Who would have thought something simple like martial status would become so complicated for accountants? It can be an uncomfortable conversation with clients to determine if their relationship is conjugal or not :hushed:

I’ve had this happen with clients and I had them file the change of marital status form with the correct date and left it at that. Filed the returns for that year as common-law.

They also would not have had any taxes owing from this on account of them both having higher incomes, but it is important when it comes to things like CPP survivor pension.

“living with her partner since 2006 but both have filed as “Divorced” for all of those years.”

The usual reason people do this is benefit fraud, such as GIS fraud and Disability benefits fraud.

In any event, the legal way of filing their tax returns for 2021 is to comply with the income tax act, as they should have already been doing for well over a decade, but have failed to do.


@Versa the relationship doesn’t have to be conjugal - if they present to the public as a couple, have joint accounts, etc., they are common-law.

I agree with Joe (did I just say that? :astonished:) in that most people understand that filing as common-law is required and the main reason not to is to qualify for benefits that a couple would not qualify for. Granted, some do it innocently, but that really isn’t an excuse - they sign the returns as being truthful, and they’re not.

All returns back 10 years need to be corrected, BUT, can be done by using a T1-ADJ and in the comment section ask CRA to go back the 10 years. Then CRA will do all the heavy lifting for you. My only proviso with letting CRA do it is that they will not apply pension splitting, so check on the limits of going back for that and use your judgement as to the most efficient way of getting these returns on the proper legal track.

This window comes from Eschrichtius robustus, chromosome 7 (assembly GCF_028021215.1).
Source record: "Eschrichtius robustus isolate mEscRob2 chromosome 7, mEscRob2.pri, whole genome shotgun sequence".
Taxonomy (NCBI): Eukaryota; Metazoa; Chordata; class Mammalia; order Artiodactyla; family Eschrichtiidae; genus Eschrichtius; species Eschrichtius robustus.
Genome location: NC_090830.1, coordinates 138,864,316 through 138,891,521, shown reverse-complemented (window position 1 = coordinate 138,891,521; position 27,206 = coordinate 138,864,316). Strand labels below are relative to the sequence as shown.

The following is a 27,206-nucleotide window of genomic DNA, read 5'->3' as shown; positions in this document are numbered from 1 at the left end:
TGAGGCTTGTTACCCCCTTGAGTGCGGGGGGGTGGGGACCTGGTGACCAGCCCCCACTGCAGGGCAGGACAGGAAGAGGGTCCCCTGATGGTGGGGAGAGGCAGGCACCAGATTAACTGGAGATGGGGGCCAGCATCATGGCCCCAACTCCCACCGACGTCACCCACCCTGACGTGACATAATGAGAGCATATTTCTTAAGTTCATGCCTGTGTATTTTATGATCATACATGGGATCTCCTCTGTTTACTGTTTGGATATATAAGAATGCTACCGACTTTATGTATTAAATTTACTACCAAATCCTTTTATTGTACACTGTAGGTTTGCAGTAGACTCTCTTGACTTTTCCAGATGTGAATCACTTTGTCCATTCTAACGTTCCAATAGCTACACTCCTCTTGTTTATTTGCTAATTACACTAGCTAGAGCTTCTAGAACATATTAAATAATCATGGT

One thng that I have mentioned to couples in the same position, is one it is the law that they must file common law, no choice. But something for them to consider is that, if something should happen to either of them, the other would be entitled to survivor benefits from CPP. If they are in a committed relationship this is something that I am sure that you would want.

1 Like

Not to mention the tax-deferred transfer of RRSP’s/RRIF’s and other property.


If I recall correctly, I read around 8 months ago of a jurisprudence where two people were considered as being common law even though they were not living together if the community considered them as a couple. The headline read ‘’ You may be common law even if you donèt know it’’

1 Like

I posed the question as to when a couple is common-law to a lawyer about 12 years ago.

The answer is that they are immediately when the move in together. However, most legislation imposes a delay before that law would recognize the relationship, EXCEPT for the Income Tax Act. The ITA permits a deferral of up to one year. The most that any federal legislation will delay the recognition is 5 years which is for the pension transfer rules in a marital split.

So, when faced with the question, my stance is, ‘Why would you not tell the truth?’